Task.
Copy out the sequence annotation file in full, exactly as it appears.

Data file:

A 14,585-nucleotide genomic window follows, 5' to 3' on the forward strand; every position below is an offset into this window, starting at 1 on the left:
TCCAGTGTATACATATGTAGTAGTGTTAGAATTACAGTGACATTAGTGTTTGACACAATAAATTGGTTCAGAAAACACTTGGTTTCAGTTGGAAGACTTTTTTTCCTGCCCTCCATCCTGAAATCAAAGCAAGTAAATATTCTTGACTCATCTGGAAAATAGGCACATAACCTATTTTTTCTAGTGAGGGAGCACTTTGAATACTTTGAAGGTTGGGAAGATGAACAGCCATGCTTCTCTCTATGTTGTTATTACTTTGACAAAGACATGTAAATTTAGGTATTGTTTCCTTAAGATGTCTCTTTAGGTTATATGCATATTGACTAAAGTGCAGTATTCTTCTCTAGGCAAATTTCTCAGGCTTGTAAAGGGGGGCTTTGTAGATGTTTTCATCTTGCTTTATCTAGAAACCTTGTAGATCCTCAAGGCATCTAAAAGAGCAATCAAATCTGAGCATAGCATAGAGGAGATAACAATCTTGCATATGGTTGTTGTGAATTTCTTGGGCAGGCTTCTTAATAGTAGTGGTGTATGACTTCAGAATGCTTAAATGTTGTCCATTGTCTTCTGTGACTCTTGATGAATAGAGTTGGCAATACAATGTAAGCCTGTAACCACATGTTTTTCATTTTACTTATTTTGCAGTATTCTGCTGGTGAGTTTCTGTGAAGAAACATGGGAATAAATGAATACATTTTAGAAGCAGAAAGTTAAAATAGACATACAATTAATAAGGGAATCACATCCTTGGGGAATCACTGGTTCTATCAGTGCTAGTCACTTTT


A 14,585-nucleotide genomic window follows, 5' to 3' on the forward strand; every position below is an offset into this window, starting at 1 on the left:
TCCAGTGTATACATATGTAGTAGTGTTAGAATTACAGTGACATTAGTGTTTGACACAATAAATTGGTTCAGAAAACACTTGGTTTCAGTTGGAAGACTTTTTTTCCTGCCCTCCATCCTGAAATCAAAGCAAGTAAATATTCTTGACTCATCTGGAAAATAGGCACATAACCTATTTTTTCTAGTGAGGGAGCACTTTGAATACTTTGAAGGTTGGGAAGATGAACAGCCATGCTTCTCTCTATGTTGTTATTACTTTGACAAAGACATGTAAATTTAGGTATTGTTTCCTTAAGATGTCTCTTTAGGTTATATGCATATTGACTAAAGTGCAGTATTCTTCTCTAGGCAAATTTCTCAGGCTTGTAAAGGGGGGCTTTGTAGATGTTTTCATCTTGCTTTATCTAGAAACCTTGTAGATCCTCAAGGCATCTAAAAGAGCAATCAAATCTGAGCATAGCATAGAGGAGATAACAATCTTGCATATGGTTGTTGTGAATTTCTTGGGCAGGCTTCTTAATAGTAGTGGTGTATGACTTCAGAATGCTTAAATGTTGTCCATTGTCTTCTGTGACTCTTGATGAATAGAGTTGGCAATACAATGTAAGCCTGTAACCACATGTTTTTCATTTTACTTATTTTGCAGTATTCTGCTGGTGAGTTTCTGTGAAGAAACATGGGAATAAATGAATACATTTTAGAAGCAGAAAGTTAAAATAGACATACAATTAATAAGGGAATCACATCCTTGGGGAATCACTGGTTCTATCAGTGCTAGTCACTTTT